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The Thickening Plot


"Tickle Me" Tuttle is deserving of a Monday sashimi-fest!


Good morning and welcome back to the critter shack. After Sammy's swift gift (and a week long slow drift), the Minx powers up for a spankin' new shift. The come hither slither might have served to confound but Hoofy is certain the tape will rebound. "Just look at the base on the Dow and the Spooz," the dapper bull said as he thumbed through the news, "I might have been dinged by a four-letter bruise but I pity those fools in the furry Boo shoes!" Will the bovine fight back with an upside attack or can Boo's motley crew whack them back with a smack? It's a fresh new five sessions of critter obsession so let's settle in now and make an impression.

The great debate, while constantly shifting, seems to boil down to one simple question: Are we in a de-facto sweet spot of stimulus and liquidity or is the year long rally finally showing legitimate signs of fatigue. To be sure, a quick check of the S&P (and Dow) provides a graphical illustration of a sideways basing pattern akin to last summer. The former has been firmly entrenched between S&P 1120 and S&P 1160 while the latter is in the Dow 10,400 to 10,750 zone. The financials remain strong, housing and biotech look to have acne and IF Hoofy can rally through those ceilings, the bears will lose one of their big paws. That's the bull case.

The differences between now and last summer must be noted, however, as we edge into March. The first (and most obvious) discrepancy is the non-participation (or confirmation) from the tech sector in general and the semis in particular. While it may simply be yet another case of intra-market rotation (into more "stable/boring" sectors), the NASDAQ is mired in a series of lower highs and lower lows. Until that trend is broken--and it IS a trend--the bulls must respect the lethargy. From a technical (and trading) perspective, it's really that straight forward--watch the band width, monitor the breadth (leadership sectors) and respect the laws of supply and demand.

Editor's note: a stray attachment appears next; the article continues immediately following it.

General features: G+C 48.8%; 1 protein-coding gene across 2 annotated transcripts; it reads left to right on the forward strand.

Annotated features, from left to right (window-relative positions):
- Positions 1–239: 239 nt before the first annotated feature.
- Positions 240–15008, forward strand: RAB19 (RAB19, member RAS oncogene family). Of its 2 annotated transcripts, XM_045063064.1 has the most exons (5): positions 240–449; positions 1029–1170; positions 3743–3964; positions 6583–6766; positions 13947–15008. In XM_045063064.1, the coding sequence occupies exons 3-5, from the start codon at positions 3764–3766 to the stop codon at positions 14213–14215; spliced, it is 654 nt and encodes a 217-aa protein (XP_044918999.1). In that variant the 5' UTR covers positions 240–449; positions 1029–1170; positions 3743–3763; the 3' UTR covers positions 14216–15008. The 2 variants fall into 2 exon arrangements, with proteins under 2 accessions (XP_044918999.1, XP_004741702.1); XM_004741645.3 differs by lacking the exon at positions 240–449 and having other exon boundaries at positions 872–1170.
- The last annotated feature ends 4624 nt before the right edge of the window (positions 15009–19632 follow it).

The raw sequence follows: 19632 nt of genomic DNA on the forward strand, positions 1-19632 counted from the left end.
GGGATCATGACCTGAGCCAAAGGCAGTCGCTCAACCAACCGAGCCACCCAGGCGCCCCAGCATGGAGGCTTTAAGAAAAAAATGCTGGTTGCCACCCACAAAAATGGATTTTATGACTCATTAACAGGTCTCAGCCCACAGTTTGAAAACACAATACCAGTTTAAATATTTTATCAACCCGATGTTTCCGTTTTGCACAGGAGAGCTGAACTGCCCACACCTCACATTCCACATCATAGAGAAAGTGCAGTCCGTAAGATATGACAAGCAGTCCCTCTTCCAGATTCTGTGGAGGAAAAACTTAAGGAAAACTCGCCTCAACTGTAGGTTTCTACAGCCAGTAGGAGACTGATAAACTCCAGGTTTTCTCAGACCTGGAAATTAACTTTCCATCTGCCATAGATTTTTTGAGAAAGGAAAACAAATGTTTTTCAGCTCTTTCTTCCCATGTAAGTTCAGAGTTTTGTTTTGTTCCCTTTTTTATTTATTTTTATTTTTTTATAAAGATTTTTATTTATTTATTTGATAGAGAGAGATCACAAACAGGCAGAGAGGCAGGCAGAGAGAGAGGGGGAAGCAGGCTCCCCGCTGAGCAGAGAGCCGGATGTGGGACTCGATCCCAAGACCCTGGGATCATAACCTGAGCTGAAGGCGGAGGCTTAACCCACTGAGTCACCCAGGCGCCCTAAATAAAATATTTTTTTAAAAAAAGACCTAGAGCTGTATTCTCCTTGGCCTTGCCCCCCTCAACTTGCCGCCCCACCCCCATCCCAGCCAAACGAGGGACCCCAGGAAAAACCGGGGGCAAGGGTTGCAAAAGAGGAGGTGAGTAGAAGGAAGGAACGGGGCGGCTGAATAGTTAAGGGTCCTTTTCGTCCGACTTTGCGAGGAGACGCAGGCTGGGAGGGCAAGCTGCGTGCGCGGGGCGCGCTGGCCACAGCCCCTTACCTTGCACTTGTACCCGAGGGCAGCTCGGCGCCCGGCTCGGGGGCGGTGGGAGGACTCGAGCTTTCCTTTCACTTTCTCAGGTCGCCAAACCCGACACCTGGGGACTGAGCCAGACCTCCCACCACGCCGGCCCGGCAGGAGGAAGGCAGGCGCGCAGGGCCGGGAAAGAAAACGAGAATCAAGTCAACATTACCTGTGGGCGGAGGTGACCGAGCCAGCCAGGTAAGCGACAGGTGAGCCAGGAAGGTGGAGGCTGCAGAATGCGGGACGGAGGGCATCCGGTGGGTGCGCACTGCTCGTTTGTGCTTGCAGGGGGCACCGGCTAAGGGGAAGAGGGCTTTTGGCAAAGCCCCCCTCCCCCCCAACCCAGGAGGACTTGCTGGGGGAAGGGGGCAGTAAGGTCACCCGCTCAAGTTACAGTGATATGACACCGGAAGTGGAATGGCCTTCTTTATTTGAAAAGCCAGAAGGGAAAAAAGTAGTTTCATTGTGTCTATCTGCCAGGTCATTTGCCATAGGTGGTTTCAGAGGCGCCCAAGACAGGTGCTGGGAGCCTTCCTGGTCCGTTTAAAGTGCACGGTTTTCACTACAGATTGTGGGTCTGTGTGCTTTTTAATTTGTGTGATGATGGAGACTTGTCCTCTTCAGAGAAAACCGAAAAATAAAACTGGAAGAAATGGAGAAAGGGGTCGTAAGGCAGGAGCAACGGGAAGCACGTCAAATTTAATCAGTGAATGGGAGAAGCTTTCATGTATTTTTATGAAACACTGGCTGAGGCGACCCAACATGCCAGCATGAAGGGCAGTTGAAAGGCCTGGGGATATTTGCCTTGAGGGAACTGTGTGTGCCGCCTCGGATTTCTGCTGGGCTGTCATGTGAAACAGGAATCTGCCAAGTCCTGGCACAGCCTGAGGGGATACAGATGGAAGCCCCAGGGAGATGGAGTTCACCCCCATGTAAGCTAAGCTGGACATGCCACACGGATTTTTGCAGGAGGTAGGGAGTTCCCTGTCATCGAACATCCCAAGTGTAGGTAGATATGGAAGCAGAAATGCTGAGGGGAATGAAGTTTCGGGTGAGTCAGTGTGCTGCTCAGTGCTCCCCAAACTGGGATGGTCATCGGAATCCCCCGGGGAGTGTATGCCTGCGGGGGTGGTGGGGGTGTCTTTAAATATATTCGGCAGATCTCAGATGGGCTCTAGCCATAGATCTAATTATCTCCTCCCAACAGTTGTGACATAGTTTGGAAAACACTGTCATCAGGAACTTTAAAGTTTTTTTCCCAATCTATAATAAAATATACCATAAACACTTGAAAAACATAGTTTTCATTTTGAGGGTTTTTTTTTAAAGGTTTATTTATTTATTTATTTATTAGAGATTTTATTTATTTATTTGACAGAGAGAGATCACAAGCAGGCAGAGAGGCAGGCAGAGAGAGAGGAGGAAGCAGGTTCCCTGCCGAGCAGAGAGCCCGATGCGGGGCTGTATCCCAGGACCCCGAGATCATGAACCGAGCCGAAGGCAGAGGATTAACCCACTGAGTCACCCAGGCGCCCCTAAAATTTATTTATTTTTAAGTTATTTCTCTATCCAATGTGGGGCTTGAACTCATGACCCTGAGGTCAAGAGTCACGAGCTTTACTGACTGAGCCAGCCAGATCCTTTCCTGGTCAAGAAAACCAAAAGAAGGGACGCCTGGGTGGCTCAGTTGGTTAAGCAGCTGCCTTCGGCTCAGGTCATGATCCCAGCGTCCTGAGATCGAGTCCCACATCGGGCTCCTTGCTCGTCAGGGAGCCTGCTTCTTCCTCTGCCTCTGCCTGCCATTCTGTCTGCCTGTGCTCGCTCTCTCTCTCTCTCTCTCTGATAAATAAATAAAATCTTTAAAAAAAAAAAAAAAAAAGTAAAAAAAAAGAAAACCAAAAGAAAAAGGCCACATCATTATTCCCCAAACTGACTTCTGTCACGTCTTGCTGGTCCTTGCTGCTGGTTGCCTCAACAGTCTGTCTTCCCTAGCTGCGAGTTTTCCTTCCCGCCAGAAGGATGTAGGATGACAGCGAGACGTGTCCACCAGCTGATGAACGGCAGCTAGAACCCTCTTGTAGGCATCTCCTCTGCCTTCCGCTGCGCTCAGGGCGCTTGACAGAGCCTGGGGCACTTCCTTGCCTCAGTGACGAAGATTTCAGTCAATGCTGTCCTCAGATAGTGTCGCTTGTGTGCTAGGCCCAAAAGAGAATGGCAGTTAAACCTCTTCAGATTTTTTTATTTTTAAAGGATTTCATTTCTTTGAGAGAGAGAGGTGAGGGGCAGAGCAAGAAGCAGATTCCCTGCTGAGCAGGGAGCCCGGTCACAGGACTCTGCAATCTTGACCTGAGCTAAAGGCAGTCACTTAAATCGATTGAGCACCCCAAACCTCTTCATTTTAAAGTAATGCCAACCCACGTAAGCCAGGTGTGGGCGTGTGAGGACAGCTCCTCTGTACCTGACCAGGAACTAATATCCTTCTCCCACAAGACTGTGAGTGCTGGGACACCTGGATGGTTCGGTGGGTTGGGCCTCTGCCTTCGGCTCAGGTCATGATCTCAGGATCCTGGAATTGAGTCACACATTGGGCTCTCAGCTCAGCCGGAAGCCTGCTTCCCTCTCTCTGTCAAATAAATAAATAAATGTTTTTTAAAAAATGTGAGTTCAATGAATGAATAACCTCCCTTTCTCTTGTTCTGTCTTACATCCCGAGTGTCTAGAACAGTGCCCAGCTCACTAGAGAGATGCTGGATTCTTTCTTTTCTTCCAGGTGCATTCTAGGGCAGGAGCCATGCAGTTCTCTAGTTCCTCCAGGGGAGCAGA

As traders duke it out in the pits, the big picture battle is starting to heat up as well. After a few years of deflation fears, the inflation crowd is now screaming for attention. They've got a point, I suppose, as a lower dollar and rising commodity prices make a pretty toxic combination for the investing and consuming public (particularly if they're unemployed). I was in the deflation camp until Elmer super-sized his printing press and starting minting fresh greenbacks. For what it's worth--and I'm not sure what that is--I joined the (minority) stagflation crew last year and continue to believe that's where we're heading. Think about it--sluggish economic growth, a high rate of inflation and unemployment. When the stimuli hits fume status, I believe that this scenario will come into increasing focus.

A bit broad for a Monday morning, I know, but as the weekend press picked up the tug-o-war, I figured I'd weigh in with my vote. After a relatively slow five session span last week, we'll gain some clarity and vision as we edge into this fresh set. The Morgan Stanley semiconductor fete kicks off today and the chatty chips (and the Street reaction to them) should help set the tone (please note JP Morgan's group boot this morning). Further, for those looking for action, Xilinx (XLNX:NASD) will update their quarter tomorrow, Disney (DIS:NYSE) will take a vote on Wednesday and Lehman will host their annual healthcare conference March 3-5.

In a housekeeping item, the 2004 passport rates will take effect this afternoon. Annuals (who have expired) and monthly Minyans (who have enjoyed introductory rates) must choose to "opt in" or "opt out" of the new and improved Minyanville format. Please note that (expired) annuals must go into their "manage account" section (on the left tool bar) and convert to a monthly passport if you wish to continue to chill in the 'Ville.

Good luck today.
position in qqq

Todd Harrison is the founder and Chief Executive Officer of Minyanville. Prior to his current role, Mr. Harrison was President and head trader at a $400 million dollar New York-based hedge fund. Todd welcomes your comments and/or feedback at

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